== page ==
The Talking Heads’ Burning Down the House plays in my head as I wonder how many times am I going to forget that I have something on the stove? Or something in the oven? Or that I’ve pulled something OUT of the oven and need to turn it off? One morning last week my kitchen felt exceptionally warm as I stumbled toward the coffee maker only to discover that I had left the oven on all. night. long. Why the need to keep my local fire department on speed dial?
I blame it on Tamoxifen.
I began taking the estrogen-blocking drug February 20, 2017. The mind fog and forgetfulness didn’t kick in right away I don’t think, but then again I can’t remember for certain - Ha! What was immediately apparent was I became seriously depressed. Not "I just want to stay in bed in my jammies with the covers over my head" kind of depressed. But "I think I may swerve into this oncoming semi and end it all now" kind of depressed. Suicidal. Life for me wasn't looking good.
If you look at the cancer drug's list of common side effects, depression isn't one of them. "Feeling sad or empty" are listed in the 'less common or rare' categories. So is thinning hair and difficulty concentrating. Yeah, I got all that, too. But from what I've heard from other breast cancer warriors on Tamoxifen depression isn't uncommon. Some of the more common side effects include absent, missed, or irregular periods (that's because your body is thrown into menopause), feeling of warmth (a man must have written that. All women know that's a hot flash,) and weight loss or gain. Much to my amazement I'm in the weight loss category. Can I get an amen? (For a complete list of possible side effects click HERE.)
One day as I sat home alone in my robe, crying and wrought with despair, I had a little pep talk with myself. I said, "Kim, either A) your body will adjust to this medication and you won't always feel this way or B) the doctor will give you something to overcome this depression or C) you will quit taking this medicine, even if it means a shorter life span, because you will NOT continue through life feeling this way. What also didn't help my emotions was the fact that I wasn't sleeping. Oh, did I mention Tamoxifen can cause insomnia? (again, it's listed as rare...I must be special.)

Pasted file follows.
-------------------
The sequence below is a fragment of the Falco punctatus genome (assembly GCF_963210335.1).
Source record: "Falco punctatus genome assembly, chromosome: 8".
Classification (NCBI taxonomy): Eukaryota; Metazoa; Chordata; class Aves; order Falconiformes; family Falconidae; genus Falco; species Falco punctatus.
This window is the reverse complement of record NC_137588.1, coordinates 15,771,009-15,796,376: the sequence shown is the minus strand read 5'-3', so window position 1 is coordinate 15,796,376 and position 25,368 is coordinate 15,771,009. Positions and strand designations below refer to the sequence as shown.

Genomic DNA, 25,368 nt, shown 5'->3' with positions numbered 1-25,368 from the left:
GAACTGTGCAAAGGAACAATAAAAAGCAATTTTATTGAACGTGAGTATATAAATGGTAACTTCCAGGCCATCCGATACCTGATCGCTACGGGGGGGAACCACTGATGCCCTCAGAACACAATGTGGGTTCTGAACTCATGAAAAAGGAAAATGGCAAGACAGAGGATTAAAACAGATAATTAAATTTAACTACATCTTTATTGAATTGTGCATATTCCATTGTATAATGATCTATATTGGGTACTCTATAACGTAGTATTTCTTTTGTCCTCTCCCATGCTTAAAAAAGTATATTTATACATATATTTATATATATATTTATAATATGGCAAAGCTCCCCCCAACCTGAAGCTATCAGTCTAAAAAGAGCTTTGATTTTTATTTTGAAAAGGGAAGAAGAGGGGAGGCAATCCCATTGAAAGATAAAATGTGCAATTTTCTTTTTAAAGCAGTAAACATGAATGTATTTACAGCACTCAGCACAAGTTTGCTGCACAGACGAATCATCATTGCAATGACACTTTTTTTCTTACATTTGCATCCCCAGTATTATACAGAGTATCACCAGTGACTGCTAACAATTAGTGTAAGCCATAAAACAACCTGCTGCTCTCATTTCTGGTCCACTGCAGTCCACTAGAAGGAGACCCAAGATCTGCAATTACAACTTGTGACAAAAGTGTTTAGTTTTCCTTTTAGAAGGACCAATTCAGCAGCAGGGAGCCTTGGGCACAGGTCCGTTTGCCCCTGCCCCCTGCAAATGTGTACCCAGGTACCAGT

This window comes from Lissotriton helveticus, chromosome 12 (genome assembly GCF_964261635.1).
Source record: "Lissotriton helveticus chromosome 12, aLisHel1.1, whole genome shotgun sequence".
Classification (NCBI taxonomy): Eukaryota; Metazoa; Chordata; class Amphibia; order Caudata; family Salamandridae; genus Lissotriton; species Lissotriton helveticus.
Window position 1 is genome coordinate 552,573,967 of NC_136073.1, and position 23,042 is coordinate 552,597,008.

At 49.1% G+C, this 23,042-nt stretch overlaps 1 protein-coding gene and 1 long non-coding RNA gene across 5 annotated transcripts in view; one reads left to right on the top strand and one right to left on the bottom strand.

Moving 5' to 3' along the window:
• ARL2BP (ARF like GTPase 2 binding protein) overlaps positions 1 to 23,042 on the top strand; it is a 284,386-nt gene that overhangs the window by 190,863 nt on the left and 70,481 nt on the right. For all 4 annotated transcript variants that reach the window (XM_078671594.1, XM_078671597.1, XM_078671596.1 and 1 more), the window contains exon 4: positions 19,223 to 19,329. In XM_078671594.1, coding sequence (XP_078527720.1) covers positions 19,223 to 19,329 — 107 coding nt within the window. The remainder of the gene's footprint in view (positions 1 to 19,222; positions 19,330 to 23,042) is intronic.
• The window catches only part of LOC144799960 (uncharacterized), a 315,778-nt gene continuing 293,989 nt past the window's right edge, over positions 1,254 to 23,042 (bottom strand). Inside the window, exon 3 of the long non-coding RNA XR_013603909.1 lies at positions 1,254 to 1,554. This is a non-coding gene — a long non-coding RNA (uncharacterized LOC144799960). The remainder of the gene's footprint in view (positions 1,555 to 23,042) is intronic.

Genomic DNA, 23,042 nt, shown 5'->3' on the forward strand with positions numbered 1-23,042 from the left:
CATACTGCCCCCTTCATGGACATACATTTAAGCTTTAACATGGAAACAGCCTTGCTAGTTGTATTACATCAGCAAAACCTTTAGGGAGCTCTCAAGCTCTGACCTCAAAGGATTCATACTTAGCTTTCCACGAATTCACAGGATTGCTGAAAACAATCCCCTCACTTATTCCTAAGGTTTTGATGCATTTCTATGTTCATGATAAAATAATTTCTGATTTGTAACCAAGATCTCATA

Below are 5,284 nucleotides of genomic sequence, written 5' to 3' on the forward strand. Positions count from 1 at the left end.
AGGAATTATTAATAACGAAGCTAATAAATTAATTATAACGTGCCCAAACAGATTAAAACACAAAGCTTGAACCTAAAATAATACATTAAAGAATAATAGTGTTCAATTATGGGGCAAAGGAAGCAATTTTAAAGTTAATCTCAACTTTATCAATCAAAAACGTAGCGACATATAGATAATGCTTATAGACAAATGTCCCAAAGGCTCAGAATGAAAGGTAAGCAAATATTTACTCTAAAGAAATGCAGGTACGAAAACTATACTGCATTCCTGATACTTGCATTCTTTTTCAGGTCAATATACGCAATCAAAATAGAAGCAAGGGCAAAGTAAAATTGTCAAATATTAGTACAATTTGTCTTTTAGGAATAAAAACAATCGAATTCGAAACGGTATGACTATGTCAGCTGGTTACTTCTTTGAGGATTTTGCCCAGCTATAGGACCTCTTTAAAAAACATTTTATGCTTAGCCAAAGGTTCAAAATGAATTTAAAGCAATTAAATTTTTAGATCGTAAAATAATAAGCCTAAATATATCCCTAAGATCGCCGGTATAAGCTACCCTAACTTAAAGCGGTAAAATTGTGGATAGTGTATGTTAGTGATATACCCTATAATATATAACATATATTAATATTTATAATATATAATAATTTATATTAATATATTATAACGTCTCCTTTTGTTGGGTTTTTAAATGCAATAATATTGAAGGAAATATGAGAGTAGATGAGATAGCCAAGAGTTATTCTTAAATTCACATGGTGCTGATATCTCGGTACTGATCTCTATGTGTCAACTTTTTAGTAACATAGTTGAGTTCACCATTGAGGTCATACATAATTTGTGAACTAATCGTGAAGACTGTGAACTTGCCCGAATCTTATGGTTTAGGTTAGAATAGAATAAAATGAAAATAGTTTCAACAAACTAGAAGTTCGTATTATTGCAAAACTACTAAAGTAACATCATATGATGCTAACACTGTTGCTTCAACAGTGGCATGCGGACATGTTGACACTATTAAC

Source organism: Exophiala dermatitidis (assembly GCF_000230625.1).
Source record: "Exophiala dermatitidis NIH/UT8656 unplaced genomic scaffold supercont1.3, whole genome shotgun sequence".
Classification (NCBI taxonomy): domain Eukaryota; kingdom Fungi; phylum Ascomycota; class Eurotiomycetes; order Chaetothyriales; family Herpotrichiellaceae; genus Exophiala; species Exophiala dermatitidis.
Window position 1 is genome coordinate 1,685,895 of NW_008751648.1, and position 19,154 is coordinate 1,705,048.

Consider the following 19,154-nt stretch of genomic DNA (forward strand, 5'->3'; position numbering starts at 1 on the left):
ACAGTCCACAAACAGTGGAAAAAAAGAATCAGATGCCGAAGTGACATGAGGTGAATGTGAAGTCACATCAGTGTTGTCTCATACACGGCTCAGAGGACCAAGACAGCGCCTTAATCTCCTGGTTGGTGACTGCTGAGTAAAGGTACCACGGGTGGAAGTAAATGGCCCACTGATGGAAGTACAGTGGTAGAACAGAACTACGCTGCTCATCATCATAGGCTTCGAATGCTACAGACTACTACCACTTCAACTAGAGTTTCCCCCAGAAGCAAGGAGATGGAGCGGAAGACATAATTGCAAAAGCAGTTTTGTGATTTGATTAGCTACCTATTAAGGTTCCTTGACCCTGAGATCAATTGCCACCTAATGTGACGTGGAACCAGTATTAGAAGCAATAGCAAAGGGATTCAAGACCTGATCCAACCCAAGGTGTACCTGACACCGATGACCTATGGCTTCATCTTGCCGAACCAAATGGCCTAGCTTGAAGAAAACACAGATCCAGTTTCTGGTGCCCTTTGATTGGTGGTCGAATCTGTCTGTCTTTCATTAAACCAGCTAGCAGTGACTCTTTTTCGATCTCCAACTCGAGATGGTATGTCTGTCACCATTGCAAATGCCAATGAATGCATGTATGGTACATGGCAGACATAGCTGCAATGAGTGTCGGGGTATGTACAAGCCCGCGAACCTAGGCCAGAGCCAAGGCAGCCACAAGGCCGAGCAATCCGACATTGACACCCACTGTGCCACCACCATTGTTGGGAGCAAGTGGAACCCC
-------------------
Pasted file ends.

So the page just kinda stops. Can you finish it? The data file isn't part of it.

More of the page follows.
I knew the importance of staying on this drug to prevent recurrence, at least in the short term, and was willing to do everything within my power to remain on it. What helped most was moving. No, not across country. I was driven to workout practically every day. I walked. Rode my bike. Swam laps. Lifted weights at the gym. Watched Fixer Upper while huffin' it on the treadmill. Come to think of it, I should look a heck of a lot more fit than I do! Oh, well.
I also started taking all the supplements accumulating in my kitchen cabinet that I knew were good for my brain: fish oil, magnesium, vitamin D, etc... My goal was to feel better without anti-depressants. There’s no shame in taking them when needed, but I was scared to introduce another drug and its potential negative side effects into my sensitive system. It took 4-5 months before I reaped the benefits, but I’m grateful that my new regimen eventually helped!
For someone reading this who is reluctant to fill their Tamoxifen prescription, I can tell you that a little over 7 months into it that my side effects are pretty minimal. The worst of mine now deal with ageing and initially that was distressing. I can't lie to you. My skin started thinning and sagging what seemed like over night. Fine lines cropped up on and around my lips. For a girl who spends more time in front of the mirror than she'd ever be willing to admit...it was (and is sometimes) hard. That's when you have to realize that we're all going to age if we live long enough, and better for it to happen sooner and experience life thanks to Tamoxifen than to die sooner with radiant, taut skin.
I’m hopeful that once I've completed the recommended 5 years of this drug that perhaps the hands of time will slow down a bit. And since my depression has already lifted maybe my memory and fuzzy brain will improve, too. Oh, I forgot to tell you that Wednesday when I left the gym and was in the parking lot I tried to get into someone else’s truck using the door's keypad. It was in the general vacinity as mine. When I got home my husband asked was it at least the same color? I told him, "Yes!" and we both got a good laugh out of it.
Something tells me I'll be burning a few more meals over the next handful of years, so may as well learn to laugh and add Taste of China to our speed dial as well.
Funny that the title "Author" appears above this description yet I have no idea what to share about myself in this space! How about my first name is Kim. My last name is Tisor. Tisor rhymes with miser, though I try not to be one.
For more information about me, please visit the author page.